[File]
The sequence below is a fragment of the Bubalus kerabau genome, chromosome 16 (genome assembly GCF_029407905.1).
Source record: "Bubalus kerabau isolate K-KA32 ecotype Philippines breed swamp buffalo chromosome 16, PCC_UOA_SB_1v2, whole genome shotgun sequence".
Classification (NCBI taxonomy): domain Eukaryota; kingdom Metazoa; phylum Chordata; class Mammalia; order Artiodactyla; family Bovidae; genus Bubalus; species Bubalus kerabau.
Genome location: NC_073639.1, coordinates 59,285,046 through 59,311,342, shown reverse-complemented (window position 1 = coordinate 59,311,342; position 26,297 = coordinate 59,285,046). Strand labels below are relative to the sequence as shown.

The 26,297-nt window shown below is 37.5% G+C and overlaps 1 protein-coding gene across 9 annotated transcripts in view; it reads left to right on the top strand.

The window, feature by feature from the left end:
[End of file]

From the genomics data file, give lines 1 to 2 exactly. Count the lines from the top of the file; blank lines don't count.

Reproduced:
The sequence below is a fragment of the Bubalus kerabau genome, chromosome 16 (genome assembly GCF_029407905.1).
Source record: "Bubalus kerabau isolate K-KA32 ecotype Philippines breed swamp buffalo chromosome 16, PCC_UOA_SB_1v2, whole genome shotgun sequence".